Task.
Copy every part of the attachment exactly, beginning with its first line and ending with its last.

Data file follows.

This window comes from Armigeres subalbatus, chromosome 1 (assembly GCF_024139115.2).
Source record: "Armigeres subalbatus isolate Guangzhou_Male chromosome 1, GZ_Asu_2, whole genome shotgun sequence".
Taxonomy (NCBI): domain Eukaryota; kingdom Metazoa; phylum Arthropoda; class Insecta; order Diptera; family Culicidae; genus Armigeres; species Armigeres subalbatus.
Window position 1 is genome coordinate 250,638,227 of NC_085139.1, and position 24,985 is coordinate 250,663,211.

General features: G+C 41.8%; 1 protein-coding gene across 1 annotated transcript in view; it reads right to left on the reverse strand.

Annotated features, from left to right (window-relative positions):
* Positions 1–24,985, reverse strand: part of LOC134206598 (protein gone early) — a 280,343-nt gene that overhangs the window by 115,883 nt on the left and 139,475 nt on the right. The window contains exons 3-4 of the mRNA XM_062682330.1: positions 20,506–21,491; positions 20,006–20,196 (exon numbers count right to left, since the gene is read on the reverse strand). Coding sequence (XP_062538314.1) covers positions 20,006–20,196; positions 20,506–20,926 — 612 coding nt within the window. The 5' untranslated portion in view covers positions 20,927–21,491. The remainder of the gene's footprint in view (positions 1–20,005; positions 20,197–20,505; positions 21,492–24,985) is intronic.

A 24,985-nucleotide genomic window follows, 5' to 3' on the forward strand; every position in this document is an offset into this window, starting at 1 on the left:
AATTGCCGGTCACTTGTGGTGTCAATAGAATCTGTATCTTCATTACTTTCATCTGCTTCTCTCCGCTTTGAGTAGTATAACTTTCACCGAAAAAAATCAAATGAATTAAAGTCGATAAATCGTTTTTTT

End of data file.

This window comes from Armigeres subalbatus, chromosome 1 (assembly GCF_024139115.2).
Source record: "Armigeres subalbatus isolate Guangzhou_Male chromosome 1, GZ_Asu_2, whole genome shotgun sequence".
Taxonomy (NCBI): domain Eukaryota; kingdom Metazoa; phylum Arthropoda; class Insecta; order Diptera; family Culicidae; genus Armigeres; species Armigeres subalbatus.
Window position 1 is genome coordinate 250,638,227 of NC_085139.1, and position 24,985 is coordinate 250,663,211.

General features: G+C 41.8%; 1 protein-coding gene across 1 annotated transcript in view; it reads right to left on the reverse strand.

Annotated features, from left to right (window-relative positions):
* Positions 1–24,985, reverse strand: part of LOC134206598 (protein gone early) — a 280,343-nt gene that overhangs the window by 115,883 nt on the left and 139,475 nt on the right. The window contains exons 3-4 of the mRNA XM_062682330.1: positions 20,506–21,491; positions 20,006–20,196 (exon numbers count right to left, since the gene is read on the reverse strand). Coding sequence (XP_062538314.1) covers positions 20,006–20,196; positions 20,506–20,926 — 612 coding nt within the window. The 5' untranslated portion in view covers positions 20,927–21,491. The remainder of the gene's footprint in view (positions 1–20,005; positions 20,197–20,505; positions 21,492–24,985) is intronic.

A 24,985-nucleotide genomic window follows, 5' to 3' on the forward strand; every position in this document is an offset into this window, starting at 1 on the left:
AATTGCCGGTCACTTGTGGTGTCAATAGAATCTGTATCTTCATTACTTTCATCTGCTTCTCTCCGCTTTGAGTAGTATAACTTTCACCGAAAAAAATCAAATGAATTAAAGTCGATAAATCGTTTTTTT